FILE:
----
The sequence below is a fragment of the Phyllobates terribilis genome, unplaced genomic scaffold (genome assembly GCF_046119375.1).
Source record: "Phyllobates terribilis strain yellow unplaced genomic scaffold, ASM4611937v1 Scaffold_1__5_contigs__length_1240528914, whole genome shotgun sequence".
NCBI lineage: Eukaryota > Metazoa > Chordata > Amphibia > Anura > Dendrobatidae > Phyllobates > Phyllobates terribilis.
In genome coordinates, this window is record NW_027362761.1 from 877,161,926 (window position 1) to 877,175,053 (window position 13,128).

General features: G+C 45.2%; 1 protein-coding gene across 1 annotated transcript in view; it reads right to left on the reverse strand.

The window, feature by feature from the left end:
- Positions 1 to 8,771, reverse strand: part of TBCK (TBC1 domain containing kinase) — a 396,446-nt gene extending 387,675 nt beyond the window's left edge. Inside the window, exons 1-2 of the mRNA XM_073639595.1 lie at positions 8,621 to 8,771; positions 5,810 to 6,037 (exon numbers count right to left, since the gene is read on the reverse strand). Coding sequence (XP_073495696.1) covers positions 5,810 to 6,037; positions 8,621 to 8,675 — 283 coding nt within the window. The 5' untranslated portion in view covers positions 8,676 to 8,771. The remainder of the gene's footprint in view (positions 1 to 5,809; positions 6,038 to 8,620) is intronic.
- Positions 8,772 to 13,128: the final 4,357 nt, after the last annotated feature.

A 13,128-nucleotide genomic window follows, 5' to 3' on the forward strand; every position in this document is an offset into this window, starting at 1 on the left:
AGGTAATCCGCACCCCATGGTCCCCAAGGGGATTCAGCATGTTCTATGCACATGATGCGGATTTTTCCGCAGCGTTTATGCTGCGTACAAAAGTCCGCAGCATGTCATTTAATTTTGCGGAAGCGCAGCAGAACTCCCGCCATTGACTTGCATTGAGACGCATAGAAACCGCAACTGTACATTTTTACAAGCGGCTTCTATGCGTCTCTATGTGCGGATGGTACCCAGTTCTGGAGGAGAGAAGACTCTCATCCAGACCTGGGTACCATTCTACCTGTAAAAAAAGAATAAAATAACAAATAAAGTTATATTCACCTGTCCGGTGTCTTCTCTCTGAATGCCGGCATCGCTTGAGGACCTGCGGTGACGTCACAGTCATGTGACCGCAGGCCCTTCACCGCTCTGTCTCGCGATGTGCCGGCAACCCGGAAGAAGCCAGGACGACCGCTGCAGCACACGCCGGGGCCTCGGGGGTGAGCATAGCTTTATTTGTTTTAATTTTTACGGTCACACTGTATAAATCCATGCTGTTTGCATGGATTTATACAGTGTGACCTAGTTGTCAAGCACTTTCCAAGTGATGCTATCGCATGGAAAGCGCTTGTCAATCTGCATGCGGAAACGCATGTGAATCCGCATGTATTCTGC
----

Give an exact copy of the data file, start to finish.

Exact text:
The sequence below is a fragment of the Phyllobates terribilis genome, unplaced genomic scaffold (genome assembly GCF_046119375.1).
Source record: "Phyllobates terribilis strain yellow unplaced genomic scaffold, ASM4611937v1 Scaffold_1__5_contigs__length_1240528914, whole genome shotgun sequence".
NCBI lineage: Eukaryota > Metazoa > Chordata > Amphibia > Anura > Dendrobatidae > Phyllobates > Phyllobates terribilis.
In genome coordinates, this window is record NW_027362761.1 from 877,161,926 (window position 1) to 877,175,053 (window position 13,128).

General features: G+C 45.2%; 1 protein-coding gene across 1 annotated transcript in view; it reads right to left on the reverse strand.

The window, feature by feature from the left end:
- Positions 1 to 8,771, reverse strand: part of TBCK (TBC1 domain containing kinase) — a 396,446-nt gene extending 387,675 nt beyond the window's left edge. Inside the window, exons 1-2 of the mRNA XM_073639595.1 lie at positions 8,621 to 8,771; positions 5,810 to 6,037 (exon numbers count right to left, since the gene is read on the reverse strand). Coding sequence (XP_073495696.1) covers positions 5,810 to 6,037; positions 8,621 to 8,675 — 283 coding nt within the window. The 5' untranslated portion in view covers positions 8,676 to 8,771. The remainder of the gene's footprint in view (positions 1 to 5,809; positions 6,038 to 8,620) is intronic.
- Positions 8,772 to 13,128: the final 4,357 nt, after the last annotated feature.

A 13,128-nucleotide genomic window follows, 5' to 3' on the forward strand; every position in this document is an offset into this window, starting at 1 on the left:
AGGTAATCCGCACCCCATGGTCCCCAAGGGGATTCAGCATGTTCTATGCACATGATGCGGATTTTTCCGCAGCGTTTATGCTGCGTACAAAAGTCCGCAGCATGTCATTTAATTTTGCGGAAGCGCAGCAGAACTCCCGCCATTGACTTGCATTGAGACGCATAGAAACCGCAACTGTACATTTTTACAAGCGGCTTCTATGCGTCTCTATGTGCGGATGGTACCCAGTTCTGGAGGAGAGAAGACTCTCATCCAGACCTGGGTACCATTCTACCTGTAAAAAAAGAATAAAATAACAAATAAAGTTATATTCACCTGTCCGGTGTCTTCTCTCTGAATGCCGGCATCGCTTGAGGACCTGCGGTGACGTCACAGTCATGTGACCGCAGGCCCTTCACCGCTCTGTCTCGCGATGTGCCGGCAACCCGGAAGAAGCCAGGACGACCGCTGCAGCACACGCCGGGGCCTCGGGGGTGAGCATAGCTTTATTTGTTTTAATTTTTACGGTCACACTGTATAAATCCATGCTGTTTGCATGGATTTATACAGTGTGACCTAGTTGTCAAGCACTTTCCAAGTGATGCTATCGCATGGAAAGCGCTTGTCAATCTGCATGCGGAAACGCATGTGAATCCGCATGTATTCTGC